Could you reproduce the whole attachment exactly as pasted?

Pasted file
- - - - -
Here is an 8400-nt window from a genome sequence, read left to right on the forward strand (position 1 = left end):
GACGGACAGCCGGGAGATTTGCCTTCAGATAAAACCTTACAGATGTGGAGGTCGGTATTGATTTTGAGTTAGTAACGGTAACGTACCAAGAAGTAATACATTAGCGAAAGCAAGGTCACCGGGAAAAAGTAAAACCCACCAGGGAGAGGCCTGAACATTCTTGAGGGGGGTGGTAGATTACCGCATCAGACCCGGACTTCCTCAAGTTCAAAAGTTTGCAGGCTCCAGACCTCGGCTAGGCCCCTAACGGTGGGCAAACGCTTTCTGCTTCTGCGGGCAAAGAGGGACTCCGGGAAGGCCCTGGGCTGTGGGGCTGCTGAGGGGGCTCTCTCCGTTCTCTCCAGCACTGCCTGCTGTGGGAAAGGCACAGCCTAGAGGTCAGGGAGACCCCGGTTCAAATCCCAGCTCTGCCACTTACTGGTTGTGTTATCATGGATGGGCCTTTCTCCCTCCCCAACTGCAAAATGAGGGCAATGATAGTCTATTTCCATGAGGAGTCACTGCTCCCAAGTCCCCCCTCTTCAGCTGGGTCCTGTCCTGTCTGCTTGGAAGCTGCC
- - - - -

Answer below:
Here is an 8400-nt window from a genome sequence, read left to right on the forward strand (position 1 = left end):
GACGGACAGCCGGGAGATTTGCCTTCAGATAAAACCTTACAGATGTGGAGGTCGGTATTGATTTTGAGTTAGTAACGGTAACGTACCAAGAAGTAATACATTAGCGAAAGCAAGGTCACCGGGAAAAAGTAAAACCCACCAGGGAGAGGCCTGAACATTCTTGAGGGGGGTGGTAGATTACCGCATCAGACCCGGACTTCCTCAAGTTCAAAAGTTTGCAGGCTCCAGACCTCGGCTAGGCCCCTAACGGTGGGCAAACGCTTTCTGCTTCTGCGGGCAAAGAGGGACTCCGGGAAGGCCCTGGGCTGTGGGGCTGCTGAGGGGGCTCTCTCCGTTCTCTCCAGCACTGCCTGCTGTGGGAAAGGCACAGCCTAGAGGTCAGGGAGACCCCGGTTCAAATCCCAGCTCTGCCACTTACTGGTTGTGTTATCATGGATGGGCCTTTCTCCCTCCCCAACTGCAAAATGAGGGCAATGATAGTCTATTTCCATGAGGAGTCACTGCTCCCAAGTCCCCCCTCTTCAGCTGGGTCCTGTCCTGTCTGCTTGGAAGCTGCC